HOLIDAYMAKERS returning from summer trips abroad will increase the risk of new Covid variants being imported into Scotland, epidemiologists have warned.

Modelling carried out for the Scottish Government sets out five “possible futures” ranging from a reduction in infections to “very low levels” within the coming months to a scenario in which a new more virulent strain emerges and overtakes Omicron, leading to hospital occupancy “rising well above capacity restrictions”.

The Modelling the Epidemic report states: “The timing is uncertain but has currently been lined up with the summer holidays where reduced travel restrictions may make it more likely that a new variant is brought into Scotland.”

READ MORE: Scots self-funding private hospital treatment up 68 per cent 

The authors stress that these are “plausible scenarios” but “should not be considered predictions”, adding: “It is difficult to ascertain which of these scenarios may be the more likely and in reality the situation is likely to move from one to the other and not in a linear fashion.”

It comes amid uncertainty over whether Scotland’s virus rates are increasing, decreasing, or levelling off.

The Office for National Statistics estimates from its surveillance that one in 12 people in Scotland had Covid in the week ending March 26, down from one in 11 the previous week, but said the “trend was uncertain”.

Wastewater monitoring in Scotland detected an increase in virus levels of nearly 50% in the week ending March 29, compared to the previous seven days.

The number of people in hospital with Covid rose to 2,383 - equalling the previous record set on Tuesday, and reversing previous signs of a decline.

HeraldScotland:

Mass testing for the general population in Scotland will be wound down from April 18, the same date that facemasks are due to become guidance rather than law.

The Modelling the Epidemic report outlines five possible scenarios for the months ahead.

One envisions Omicron remaining dominant, with vaccines and natural immunity holding up so that “infections may decrease from current levels over the coming weeks and months to very low levels”. Covid becomes endemic and cases “spring up only as rare outbreaks”.

In a second scenario, waning immunity and “the increasing reluctance of people in Scotland to keep being boosted" erodes population protection.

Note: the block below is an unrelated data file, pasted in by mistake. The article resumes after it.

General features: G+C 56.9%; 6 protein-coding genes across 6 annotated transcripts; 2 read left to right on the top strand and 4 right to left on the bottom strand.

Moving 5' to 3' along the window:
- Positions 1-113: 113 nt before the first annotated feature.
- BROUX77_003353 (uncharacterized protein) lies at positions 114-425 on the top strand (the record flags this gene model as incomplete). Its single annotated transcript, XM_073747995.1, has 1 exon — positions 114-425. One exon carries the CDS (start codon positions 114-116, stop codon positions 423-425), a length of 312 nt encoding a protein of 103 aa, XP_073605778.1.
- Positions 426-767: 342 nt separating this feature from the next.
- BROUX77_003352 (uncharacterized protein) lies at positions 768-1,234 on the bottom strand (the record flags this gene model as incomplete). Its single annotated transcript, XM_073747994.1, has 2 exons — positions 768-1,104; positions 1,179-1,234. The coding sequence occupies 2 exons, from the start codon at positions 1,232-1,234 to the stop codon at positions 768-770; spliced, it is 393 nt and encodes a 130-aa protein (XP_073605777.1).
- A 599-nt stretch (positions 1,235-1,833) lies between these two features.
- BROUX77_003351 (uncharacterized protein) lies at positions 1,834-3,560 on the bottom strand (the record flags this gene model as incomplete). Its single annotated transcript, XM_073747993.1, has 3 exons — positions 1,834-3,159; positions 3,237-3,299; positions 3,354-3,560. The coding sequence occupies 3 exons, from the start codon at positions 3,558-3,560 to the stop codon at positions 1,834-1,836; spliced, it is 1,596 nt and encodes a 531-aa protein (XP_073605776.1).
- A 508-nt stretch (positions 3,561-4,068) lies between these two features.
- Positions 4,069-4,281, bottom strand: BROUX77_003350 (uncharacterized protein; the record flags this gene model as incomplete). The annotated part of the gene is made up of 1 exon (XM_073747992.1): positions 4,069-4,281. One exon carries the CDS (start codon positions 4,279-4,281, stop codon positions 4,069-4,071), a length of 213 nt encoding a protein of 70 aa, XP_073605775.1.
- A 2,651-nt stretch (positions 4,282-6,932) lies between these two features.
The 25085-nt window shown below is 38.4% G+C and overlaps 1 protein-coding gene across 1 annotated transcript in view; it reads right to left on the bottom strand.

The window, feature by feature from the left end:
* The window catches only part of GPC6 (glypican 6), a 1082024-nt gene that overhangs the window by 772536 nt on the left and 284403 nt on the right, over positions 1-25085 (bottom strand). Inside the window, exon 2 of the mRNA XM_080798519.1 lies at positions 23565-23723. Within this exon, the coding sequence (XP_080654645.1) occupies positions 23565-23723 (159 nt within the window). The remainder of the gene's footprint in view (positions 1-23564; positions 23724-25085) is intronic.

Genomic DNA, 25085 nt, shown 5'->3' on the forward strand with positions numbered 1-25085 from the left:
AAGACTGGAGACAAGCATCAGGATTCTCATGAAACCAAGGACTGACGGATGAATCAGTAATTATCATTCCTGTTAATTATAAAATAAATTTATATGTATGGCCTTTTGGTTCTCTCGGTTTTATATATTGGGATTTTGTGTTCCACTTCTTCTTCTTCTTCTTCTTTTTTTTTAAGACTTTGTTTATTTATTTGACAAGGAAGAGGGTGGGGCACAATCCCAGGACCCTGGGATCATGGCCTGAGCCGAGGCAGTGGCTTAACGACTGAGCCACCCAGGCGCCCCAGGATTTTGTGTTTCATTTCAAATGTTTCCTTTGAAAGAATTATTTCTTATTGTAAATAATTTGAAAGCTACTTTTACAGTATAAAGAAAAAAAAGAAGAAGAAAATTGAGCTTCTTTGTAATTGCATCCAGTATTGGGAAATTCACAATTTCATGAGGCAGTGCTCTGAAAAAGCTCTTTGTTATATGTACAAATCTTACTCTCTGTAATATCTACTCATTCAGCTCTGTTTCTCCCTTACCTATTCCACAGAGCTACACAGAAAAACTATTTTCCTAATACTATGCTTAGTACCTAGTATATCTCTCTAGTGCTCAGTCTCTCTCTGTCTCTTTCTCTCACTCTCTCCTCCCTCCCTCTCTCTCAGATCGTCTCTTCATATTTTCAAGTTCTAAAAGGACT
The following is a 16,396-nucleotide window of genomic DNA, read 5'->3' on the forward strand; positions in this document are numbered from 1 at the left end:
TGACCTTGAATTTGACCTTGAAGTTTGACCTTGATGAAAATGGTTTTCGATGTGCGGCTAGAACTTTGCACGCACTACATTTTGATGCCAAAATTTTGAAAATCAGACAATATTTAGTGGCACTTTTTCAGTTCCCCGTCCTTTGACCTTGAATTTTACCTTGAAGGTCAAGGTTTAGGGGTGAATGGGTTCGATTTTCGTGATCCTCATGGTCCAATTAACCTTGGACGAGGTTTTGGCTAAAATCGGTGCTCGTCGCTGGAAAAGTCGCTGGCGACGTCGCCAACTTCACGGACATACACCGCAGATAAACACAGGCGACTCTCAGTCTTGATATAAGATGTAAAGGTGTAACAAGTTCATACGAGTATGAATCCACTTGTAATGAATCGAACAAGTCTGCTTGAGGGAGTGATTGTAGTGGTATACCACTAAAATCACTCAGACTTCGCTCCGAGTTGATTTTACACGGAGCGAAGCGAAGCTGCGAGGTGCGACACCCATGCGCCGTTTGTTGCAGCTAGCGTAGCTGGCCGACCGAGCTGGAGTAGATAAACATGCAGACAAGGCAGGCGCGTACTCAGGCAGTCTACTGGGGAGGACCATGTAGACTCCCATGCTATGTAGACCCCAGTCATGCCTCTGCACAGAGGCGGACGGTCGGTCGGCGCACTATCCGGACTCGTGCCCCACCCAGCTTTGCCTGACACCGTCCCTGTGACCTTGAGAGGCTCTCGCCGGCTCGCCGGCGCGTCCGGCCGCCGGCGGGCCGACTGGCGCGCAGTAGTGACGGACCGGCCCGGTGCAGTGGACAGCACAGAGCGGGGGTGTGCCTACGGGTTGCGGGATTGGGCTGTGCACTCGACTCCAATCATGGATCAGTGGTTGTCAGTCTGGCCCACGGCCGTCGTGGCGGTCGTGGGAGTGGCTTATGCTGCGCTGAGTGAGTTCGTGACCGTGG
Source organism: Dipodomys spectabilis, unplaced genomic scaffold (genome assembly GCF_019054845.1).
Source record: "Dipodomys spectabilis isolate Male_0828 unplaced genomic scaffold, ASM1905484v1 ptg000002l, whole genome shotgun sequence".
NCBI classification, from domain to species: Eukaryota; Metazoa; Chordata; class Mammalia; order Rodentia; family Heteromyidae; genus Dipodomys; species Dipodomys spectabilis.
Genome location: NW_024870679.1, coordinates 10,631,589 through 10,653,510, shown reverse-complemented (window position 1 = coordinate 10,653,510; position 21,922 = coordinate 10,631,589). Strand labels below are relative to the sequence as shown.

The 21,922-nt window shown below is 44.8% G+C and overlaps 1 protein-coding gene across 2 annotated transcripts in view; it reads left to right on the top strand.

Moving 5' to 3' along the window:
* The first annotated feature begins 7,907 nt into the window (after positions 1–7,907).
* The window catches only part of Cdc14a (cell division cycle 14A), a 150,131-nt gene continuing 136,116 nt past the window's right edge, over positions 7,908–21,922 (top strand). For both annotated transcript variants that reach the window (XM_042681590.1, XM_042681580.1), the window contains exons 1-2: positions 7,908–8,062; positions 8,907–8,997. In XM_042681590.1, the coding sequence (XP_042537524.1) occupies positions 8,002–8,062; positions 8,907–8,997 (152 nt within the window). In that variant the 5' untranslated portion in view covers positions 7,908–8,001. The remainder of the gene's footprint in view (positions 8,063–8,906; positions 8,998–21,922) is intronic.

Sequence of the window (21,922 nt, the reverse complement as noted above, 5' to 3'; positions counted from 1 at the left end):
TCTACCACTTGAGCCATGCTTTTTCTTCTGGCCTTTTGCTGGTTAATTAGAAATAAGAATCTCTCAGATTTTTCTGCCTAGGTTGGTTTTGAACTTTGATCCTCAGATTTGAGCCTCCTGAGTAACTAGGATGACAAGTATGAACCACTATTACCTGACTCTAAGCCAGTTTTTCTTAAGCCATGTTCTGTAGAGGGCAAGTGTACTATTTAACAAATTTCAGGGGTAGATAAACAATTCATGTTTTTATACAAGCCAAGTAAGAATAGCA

READ MORE: Why is Covid still wrecking the NHS - and where do we go from here?

The number of people requiring medical treatment or hospitalisation for Covid “rises particularly in vulnerable/older age groups”, the NHS finds it harder to focus on recovery, and society “becomes segmented” as those at highest risk “lead restricted lives or accept significant risk of serious illness” while “the rest of the population live a more normal life accepting the possibility of infection with mild illness”.

A third scenario also describes a society “polarised as some continue to take up vaccines and follow guidance while others are more reluctant”.

Covid cases “spring up and are hard to control in those who are not vaccinated or vulnerable” and “the very elderly and immune compromised are at risk from infection from those not vaccinated or boosted”.

HeraldScotland:

HeraldScotland: The scenarios range from 'Immune World' where infections and hospitalisations fall to very low levels through summer, and a scenario where summer holidays result in the spread of a dangerous new variant leading to very high hospital demandThe scenarios range from 'Immune World' where infections and hospitalisations fall to very low levels through summer, and a scenario where summer holidays result in the spread of a dangerous new variant leading to very high hospital demand

The final two scenarios involve variants.

In the first, a variant with increased transmission but not increased severity emerges resulting in a scenario “similar to what has happened in Scotland with the emergence of Omicron”.

In the final scenario “a new variant appears in Scotland as people return from their summer holidays and return to work and school”. This has similar transmissibility and immune escape to Omicron, but replaces it and also causes more severe disease than the previous Delta strain.

The report adds: “It could lead to high levels of infections leading to hospital occupancy rising well above capacity restrictions. With sustained high levels of infection we could again see increased staff absences in a number of sectors that were affected by this in the recent Omicron wave.”